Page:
This one has bowties like a Kessel Custom. I can't tell if it's factory or not.

This 62 has bowties like a Kessel Custom. I can’t tell if it’s factory or not. I’m guessing not. It also has a bound headstock.

11 Responses to “Fingerboard Oddities”

  1. Rod says:

    Firstly, looking at the bow-tie one I would say that this most likely a dot that has been modified. Otherwise, why the large block inlay at the 12th fret if not to cover up the two dots?

    Secondly I have a 64 345 which I bought a year or so ago. I was told when I bought it the fingerboard had been replaced with a dot ebony board. I cannot tell whether the board is ebony or not, I tend to think of it as a very close grained dark rosewood board and if it has been replaced it must have been done a VERY long time ago. The binding looks old and original although it has been refretted at some time. I was going to have the board replaced with an ‘accurate’ one but to be honest it plays so well I don’t want to run the risk of messing it up. And, who knows, it MIGHT be original!

  2. cgelber says:

    Good point about the 12th fret. I’m told that when Gibson redid dot necks, they would replace the entire board rather than deal with trying to rerout the existing board for blocks. The 12th fret would have been the same problem.

  3. Remy says:

    Thanks for another great blog. And that blond is simply amazing. Classy, but probably still knows how to party.

  4. RAB says:

    At least several examples of Classic era 335 models with a 345 fingerboard have surfaced over the years. Skip’s Music in Sacramento, CA had one years ago, IIRC a sunburst 1960 model…

  5. cgelber says:

    There’s a 60 with a 345 board on Ebay right now.

  6. RAB says:

    Yes, Gibson’s Custom Shop was active during the Classic Years. They produced many one-off (or several-off!) variants including such things as ES-175 models with Byrdland-type ebony fingerboards with the big retangular pearl inlays such as found on LP Customs…fun stuff!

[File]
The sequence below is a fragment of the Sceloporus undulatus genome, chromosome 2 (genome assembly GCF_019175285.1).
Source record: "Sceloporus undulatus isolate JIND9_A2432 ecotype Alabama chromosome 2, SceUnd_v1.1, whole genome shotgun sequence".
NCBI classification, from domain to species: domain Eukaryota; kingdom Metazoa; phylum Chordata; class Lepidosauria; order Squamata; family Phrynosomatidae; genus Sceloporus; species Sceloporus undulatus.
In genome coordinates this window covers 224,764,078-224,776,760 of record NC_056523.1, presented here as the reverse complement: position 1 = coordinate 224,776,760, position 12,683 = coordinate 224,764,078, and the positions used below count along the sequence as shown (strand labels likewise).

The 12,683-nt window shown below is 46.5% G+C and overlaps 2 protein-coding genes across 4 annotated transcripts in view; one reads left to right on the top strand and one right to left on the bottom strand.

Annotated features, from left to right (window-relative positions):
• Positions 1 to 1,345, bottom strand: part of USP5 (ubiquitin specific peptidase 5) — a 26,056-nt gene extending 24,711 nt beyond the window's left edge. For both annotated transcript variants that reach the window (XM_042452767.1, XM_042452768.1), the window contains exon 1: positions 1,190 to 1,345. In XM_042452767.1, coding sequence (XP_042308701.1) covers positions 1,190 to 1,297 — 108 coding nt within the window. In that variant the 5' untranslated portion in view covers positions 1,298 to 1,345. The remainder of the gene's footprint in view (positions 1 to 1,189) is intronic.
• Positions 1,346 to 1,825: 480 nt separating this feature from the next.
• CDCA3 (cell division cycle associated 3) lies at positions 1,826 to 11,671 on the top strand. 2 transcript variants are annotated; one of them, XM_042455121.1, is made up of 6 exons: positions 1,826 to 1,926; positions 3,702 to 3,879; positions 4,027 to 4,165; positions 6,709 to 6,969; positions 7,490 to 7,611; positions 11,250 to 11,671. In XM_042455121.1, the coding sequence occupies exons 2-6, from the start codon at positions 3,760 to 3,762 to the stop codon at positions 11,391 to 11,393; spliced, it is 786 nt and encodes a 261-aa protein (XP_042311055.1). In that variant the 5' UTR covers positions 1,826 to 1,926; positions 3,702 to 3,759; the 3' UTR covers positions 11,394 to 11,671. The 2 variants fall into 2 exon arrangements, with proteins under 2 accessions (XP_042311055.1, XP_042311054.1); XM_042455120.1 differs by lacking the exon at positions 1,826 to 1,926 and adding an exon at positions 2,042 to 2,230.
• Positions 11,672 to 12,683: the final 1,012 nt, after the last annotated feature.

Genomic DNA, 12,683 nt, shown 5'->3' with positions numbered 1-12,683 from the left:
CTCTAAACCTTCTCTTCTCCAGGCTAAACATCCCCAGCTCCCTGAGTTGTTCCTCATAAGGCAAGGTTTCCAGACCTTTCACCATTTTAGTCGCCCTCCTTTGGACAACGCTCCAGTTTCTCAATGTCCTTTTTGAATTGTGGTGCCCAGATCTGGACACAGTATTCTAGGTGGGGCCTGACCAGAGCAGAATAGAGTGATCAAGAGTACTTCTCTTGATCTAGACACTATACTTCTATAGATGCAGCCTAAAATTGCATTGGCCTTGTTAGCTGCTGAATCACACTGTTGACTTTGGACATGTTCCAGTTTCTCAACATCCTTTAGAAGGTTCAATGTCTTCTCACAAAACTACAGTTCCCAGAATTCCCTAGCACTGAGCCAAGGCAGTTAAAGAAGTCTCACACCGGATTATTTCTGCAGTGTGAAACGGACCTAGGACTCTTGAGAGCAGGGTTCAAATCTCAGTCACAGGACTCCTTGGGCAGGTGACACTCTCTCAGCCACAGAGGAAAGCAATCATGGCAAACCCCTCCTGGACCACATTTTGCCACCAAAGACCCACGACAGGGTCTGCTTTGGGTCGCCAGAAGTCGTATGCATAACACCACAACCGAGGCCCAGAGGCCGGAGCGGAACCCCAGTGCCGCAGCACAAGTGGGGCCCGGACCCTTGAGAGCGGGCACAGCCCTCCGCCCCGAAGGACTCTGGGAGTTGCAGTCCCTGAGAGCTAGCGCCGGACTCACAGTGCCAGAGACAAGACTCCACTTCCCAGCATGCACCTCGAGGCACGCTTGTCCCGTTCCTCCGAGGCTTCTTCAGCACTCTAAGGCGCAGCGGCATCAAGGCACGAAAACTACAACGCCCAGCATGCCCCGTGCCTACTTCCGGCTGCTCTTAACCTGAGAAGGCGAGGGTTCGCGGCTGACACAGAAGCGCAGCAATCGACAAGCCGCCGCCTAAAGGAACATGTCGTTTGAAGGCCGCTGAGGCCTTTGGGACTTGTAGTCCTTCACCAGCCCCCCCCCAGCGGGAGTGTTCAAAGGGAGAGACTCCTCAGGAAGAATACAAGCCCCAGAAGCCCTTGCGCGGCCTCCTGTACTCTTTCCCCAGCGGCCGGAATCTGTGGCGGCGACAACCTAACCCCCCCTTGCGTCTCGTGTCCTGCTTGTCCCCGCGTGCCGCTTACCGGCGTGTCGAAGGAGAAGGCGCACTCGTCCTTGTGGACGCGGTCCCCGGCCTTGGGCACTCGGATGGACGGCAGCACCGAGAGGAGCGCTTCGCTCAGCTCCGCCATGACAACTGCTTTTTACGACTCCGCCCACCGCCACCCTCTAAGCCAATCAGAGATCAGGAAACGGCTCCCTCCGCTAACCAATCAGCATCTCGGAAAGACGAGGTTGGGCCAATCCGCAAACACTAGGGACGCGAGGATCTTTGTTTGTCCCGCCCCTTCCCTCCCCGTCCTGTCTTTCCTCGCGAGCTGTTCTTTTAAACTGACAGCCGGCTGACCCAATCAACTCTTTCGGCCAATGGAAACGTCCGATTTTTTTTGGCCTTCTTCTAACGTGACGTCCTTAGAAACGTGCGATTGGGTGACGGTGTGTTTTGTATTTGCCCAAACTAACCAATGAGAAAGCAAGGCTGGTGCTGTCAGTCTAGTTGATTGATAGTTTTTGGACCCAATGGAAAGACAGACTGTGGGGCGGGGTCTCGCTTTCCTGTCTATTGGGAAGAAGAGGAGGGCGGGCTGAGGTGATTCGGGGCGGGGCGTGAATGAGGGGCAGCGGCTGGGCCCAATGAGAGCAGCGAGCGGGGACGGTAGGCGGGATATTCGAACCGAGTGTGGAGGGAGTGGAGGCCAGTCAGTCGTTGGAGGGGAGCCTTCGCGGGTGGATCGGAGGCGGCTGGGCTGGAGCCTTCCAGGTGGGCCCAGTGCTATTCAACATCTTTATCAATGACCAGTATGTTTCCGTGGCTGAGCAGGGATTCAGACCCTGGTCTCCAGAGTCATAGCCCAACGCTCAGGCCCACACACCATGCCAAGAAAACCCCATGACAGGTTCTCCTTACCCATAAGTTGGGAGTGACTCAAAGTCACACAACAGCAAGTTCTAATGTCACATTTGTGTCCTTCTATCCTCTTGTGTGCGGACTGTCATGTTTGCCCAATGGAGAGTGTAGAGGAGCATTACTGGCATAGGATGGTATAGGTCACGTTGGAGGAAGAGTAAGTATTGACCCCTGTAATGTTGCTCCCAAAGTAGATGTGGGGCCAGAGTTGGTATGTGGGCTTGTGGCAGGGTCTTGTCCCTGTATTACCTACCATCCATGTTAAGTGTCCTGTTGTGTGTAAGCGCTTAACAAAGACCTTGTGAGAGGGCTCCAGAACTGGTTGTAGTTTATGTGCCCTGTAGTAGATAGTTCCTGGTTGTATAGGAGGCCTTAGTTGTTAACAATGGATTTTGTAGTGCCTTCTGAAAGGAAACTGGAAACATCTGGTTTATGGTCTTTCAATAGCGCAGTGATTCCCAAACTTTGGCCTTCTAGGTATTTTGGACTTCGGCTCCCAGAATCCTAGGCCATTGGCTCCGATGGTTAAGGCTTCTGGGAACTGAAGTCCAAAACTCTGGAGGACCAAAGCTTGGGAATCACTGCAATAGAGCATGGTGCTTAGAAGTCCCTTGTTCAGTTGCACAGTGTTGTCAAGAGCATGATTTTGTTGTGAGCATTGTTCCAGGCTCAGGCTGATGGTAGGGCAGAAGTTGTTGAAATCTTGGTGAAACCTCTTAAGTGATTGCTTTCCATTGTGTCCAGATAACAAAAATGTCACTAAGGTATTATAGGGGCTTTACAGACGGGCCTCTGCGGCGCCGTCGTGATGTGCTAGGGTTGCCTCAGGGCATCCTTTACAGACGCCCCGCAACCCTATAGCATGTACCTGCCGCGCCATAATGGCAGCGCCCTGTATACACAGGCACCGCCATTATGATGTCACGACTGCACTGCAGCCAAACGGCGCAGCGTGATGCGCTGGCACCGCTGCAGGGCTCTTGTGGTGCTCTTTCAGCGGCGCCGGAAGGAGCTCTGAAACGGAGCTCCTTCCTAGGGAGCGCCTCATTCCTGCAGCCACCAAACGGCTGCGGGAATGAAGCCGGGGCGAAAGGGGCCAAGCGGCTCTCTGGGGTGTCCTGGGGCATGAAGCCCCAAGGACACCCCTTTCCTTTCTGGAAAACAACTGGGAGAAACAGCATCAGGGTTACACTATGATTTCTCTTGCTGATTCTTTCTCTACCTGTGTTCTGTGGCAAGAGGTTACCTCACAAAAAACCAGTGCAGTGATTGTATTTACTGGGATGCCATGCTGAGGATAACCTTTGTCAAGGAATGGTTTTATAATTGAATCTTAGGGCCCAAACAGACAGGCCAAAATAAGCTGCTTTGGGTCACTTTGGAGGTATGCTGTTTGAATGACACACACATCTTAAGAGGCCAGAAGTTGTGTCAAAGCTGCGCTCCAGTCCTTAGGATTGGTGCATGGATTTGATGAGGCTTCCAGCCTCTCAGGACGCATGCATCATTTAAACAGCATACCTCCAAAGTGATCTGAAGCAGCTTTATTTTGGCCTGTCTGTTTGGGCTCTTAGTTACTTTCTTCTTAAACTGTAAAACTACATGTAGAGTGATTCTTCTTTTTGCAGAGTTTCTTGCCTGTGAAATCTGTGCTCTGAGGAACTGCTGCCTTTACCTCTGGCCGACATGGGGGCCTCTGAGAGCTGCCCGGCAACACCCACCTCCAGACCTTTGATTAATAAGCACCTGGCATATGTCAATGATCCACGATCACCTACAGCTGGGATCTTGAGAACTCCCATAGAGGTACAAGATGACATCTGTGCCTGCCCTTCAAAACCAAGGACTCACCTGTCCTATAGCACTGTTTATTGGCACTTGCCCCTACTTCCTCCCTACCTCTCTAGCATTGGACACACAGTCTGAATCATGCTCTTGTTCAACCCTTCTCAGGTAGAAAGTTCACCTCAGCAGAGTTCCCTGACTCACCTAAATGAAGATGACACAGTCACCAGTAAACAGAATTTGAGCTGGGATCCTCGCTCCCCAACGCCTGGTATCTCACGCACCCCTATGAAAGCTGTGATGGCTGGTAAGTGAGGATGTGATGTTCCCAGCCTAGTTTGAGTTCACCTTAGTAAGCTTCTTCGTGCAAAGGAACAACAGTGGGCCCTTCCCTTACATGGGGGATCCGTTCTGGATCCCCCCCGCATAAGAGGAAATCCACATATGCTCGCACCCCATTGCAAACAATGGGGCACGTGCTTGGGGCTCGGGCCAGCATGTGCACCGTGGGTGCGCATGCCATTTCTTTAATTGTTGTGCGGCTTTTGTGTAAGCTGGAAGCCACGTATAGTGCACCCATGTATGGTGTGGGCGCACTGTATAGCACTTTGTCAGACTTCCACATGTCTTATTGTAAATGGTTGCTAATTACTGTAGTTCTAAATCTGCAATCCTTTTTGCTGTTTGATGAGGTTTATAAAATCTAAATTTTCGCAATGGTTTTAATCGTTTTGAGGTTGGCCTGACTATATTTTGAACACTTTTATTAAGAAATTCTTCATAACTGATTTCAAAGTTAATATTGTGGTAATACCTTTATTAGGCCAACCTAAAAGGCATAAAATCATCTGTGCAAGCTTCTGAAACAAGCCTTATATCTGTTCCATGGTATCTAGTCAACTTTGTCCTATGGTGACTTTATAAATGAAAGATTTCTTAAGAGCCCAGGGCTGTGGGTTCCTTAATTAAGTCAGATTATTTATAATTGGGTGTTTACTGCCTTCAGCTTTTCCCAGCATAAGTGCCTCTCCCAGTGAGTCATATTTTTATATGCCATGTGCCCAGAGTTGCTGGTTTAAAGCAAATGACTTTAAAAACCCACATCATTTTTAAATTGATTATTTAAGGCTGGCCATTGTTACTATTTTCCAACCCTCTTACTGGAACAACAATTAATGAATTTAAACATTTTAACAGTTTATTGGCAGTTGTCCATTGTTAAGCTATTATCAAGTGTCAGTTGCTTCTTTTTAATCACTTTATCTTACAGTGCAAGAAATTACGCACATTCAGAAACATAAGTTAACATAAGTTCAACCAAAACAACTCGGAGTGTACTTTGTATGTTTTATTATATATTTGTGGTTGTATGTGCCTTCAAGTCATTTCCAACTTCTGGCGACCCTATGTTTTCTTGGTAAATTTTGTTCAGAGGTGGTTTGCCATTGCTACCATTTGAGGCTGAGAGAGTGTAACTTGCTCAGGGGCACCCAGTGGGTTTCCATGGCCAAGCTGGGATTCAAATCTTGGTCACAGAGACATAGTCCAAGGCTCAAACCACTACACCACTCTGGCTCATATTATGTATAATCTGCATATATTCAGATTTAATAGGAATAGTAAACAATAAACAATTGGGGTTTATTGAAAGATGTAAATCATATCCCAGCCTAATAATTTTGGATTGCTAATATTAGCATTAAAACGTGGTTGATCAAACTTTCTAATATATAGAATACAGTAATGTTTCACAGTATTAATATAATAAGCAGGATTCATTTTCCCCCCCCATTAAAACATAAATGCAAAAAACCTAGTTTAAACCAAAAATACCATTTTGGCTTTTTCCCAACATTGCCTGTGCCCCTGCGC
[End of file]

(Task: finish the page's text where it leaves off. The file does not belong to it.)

7. sookwinder says:

    G’day there, although not Gibson, still the same factory … I have a 65 Epi Casino with a factory Varitone. And I love it. The varitone does not suck tone and gives the Casino a wide and varied tonal pallet.

    Why someone would specially order a Casino with varitone back in the day … I have no idea, but I am glad they did.

    If any one want to see it, here is a link:
    http://www.offsetguitars.com/personal/sookwinder/ir01/ir1135.jpg

  8. Steve Newman says:

    Know of a local player who has a large neck transition model ’65 ES 335 sunburst with 345 fingerboard. It is quite a mix of wide neck width, shallower neck depth than most ’64 models (more like a flatter ’62-’63 era 345 shape) with both nickel and chrome hardware, 17 degree peghead and a trapeze tailpiece. The kicker is that he bought it new and has owned it his entire life….it was NOT a custom order and he bought it off the rack at a local music store. We have had many discussions about the mystery and think it was factory built with a complete leftover neck from an earlier “60’s 345. It is a great souding and playing ES.

  9. RAB says:

    Steve, love that story! Those loveable and wacky Kalamazoo folk!

  10. Steve Newman says:

    RAB you are right about weird non standard things you come across. Have also seen a narrow neck, very late ’60’s ES 335 in sparkling burgundy finish with Epiphone Riviera fingerboard markers. My theory is that they were trying to use up the last of the Kalamazoo Epi parts just before they transfered Epiphone manufacturing offshore. Same thing with using the Epi mini humbucker pickups on Les Paul Deluxe models of that same era.

  11. Jonathan Krogh says:

    Even the most famous ES345 of all time (from Back To The Future, of course) has an odd one piece inlay at the 12th fret.
    Do you guys have any remarks on ES345’s with first fret inlays? I have noticed these a few times.